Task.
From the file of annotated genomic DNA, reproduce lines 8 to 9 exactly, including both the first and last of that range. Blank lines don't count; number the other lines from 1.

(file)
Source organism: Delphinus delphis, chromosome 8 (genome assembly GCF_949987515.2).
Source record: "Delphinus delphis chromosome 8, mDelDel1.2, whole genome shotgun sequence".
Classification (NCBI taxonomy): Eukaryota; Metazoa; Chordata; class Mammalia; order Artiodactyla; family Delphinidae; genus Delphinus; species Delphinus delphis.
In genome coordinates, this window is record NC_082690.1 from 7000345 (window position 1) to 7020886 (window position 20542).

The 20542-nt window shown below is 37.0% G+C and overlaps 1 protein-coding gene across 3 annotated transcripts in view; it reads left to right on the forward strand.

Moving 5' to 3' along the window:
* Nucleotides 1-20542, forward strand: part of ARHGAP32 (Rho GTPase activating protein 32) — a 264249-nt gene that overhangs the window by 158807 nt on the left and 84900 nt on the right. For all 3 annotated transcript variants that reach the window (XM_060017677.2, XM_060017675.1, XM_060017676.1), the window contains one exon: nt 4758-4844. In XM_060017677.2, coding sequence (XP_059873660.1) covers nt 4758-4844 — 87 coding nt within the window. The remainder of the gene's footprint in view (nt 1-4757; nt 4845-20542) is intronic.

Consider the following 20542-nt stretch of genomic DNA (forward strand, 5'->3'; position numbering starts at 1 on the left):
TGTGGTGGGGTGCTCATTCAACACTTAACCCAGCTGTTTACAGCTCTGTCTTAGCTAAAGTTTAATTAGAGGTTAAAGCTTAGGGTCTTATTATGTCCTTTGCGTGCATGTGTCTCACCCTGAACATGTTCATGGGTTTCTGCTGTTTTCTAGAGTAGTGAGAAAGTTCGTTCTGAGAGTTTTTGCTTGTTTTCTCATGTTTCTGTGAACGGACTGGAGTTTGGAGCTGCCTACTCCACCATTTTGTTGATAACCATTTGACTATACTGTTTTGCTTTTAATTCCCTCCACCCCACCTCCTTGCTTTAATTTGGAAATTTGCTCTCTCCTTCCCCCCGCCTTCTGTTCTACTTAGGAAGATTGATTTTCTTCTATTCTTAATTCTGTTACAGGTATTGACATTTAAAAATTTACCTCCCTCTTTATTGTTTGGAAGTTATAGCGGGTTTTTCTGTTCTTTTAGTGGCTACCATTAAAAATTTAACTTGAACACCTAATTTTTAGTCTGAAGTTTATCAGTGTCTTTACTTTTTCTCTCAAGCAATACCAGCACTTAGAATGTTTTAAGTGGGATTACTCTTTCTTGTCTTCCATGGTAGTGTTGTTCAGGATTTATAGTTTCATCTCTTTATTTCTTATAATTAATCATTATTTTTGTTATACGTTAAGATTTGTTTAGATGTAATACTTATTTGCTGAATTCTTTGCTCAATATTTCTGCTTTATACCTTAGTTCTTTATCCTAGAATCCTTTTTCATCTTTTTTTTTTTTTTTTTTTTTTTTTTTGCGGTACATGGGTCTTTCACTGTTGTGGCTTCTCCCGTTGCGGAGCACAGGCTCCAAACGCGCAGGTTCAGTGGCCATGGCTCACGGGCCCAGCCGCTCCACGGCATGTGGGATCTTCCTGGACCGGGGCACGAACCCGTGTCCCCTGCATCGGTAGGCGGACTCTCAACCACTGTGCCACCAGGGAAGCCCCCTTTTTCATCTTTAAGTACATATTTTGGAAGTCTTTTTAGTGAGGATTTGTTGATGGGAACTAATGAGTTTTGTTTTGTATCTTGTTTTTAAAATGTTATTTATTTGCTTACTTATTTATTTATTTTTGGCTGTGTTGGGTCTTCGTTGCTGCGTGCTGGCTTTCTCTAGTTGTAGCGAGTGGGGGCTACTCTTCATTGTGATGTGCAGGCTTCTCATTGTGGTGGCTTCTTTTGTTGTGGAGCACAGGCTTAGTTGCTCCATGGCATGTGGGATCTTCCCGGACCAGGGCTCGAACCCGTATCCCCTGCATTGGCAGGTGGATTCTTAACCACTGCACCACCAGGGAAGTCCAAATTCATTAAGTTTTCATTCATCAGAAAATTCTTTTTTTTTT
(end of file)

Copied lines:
Consider the following 20542-nt stretch of genomic DNA (forward strand, 5'->3'; position numbering starts at 1 on the left):
TGTGGTGGGGTGCTCATTCAACACTTAACCCAGCTGTTTACAGCTCTGTCTTAGCTAAAGTTTAATTAGAGGTTAAAGCTTAGGGTCTTATTATGTCCTTTGCGTGCATGTGTCTCACCCTGAACATGTTCATGGGTTTCTGCTGTTTTCTAGAGTAGTGAGAAAGTTCGTTCTGAGAGTTTTTGCTTGTTTTCTCATGTTTCTGTGAACGGACTGGAGTTTGGAGCTGCCTACTCCACCATTTTGTTGATAACCATTTGACTATACTGTTTTGCTTTTAATTCCCTCCACCCCACCTCCTTGCTTTAATTTGGAAATTTGCTCTCTCCTTCCCCCCGCCTTCTGTTCTACTTAGGAAGATTGATTTTCTTCTATTCTTAATTCTGTTACAGGTATTGACATTTAAAAATTTACCTCCCTCTTTATTGTTTGGAAGTTATAGCGGGTTTTTCTGTTCTTTTAGTGGCTACCATTAAAAATTTAACTTGAACACCTAATTTTTAGTCTGAAGTTTATCAGTGTCTTTACTTTTTCTCTCAAGCAATACCAGCACTTAGAATGTTTTAAGTGGGATTACTCTTTCTTGTCTTCCATGGTAGTGTTGTTCAGGATTTATAGTTTCATCTCTTTATTTCTTATAATTAATCATTATTTTTGTTATACGTTAAGATTTGTTTAGATGTAATACTTATTTGCTGAATTCTTTGCTCAATATTTCTGCTTTATACCTTAGTTCTTTATCCTAGAATCCTTTTTCATCTTTTTTTTTTTTTTTTTTTTTTTTTTTGCGGTACATGGGTCTTTCACTGTTGTGGCTTCTCCCGTTGCGGAGCACAGGCTCCAAACGCGCAGGTTCAGTGGCCATGGCTCACGGGCCCAGCCGCTCCACGGCATGTGGGATCTTCCTGGACCGGGGCACGAACCCGTGTCCCCTGCATCGGTAGGCGGACTCTCAACCACTGTGCCACCAGGGAAGCCCCCTTTTTCATCTTTAAGTACATATTTTGGAAGTCTTTTTAGTGAGGATTTGTTGATGGGAACTAATGAGTTTTGTTTTGTATCTTGTTTTTAAAATGTTATTTATTTGCTTACTTATTTATTTATTTTTGGCTGTGTTGGGTCTTCGTTGCTGCGTGCTGGCTTTCTCTAGTTGTAGCGAGTGGGGGCTACTCTTCATTGTGATGTGCAGGCTTCTCATTGTGGTGGCTTCTTTTGTTGTGGAGCACAGGCTTAGTTGCTCCATGGCATGTGGGATCTTCCCGGACCAGGGCTCGAACCCGTATCCCCTGCATTGGCAGGTGGATTCTTAACCACTGCACCACCAGGGAAGTCCAAATTCATTAAGTTTTCATTCATCAGAAAATTCTTTTTTTTTT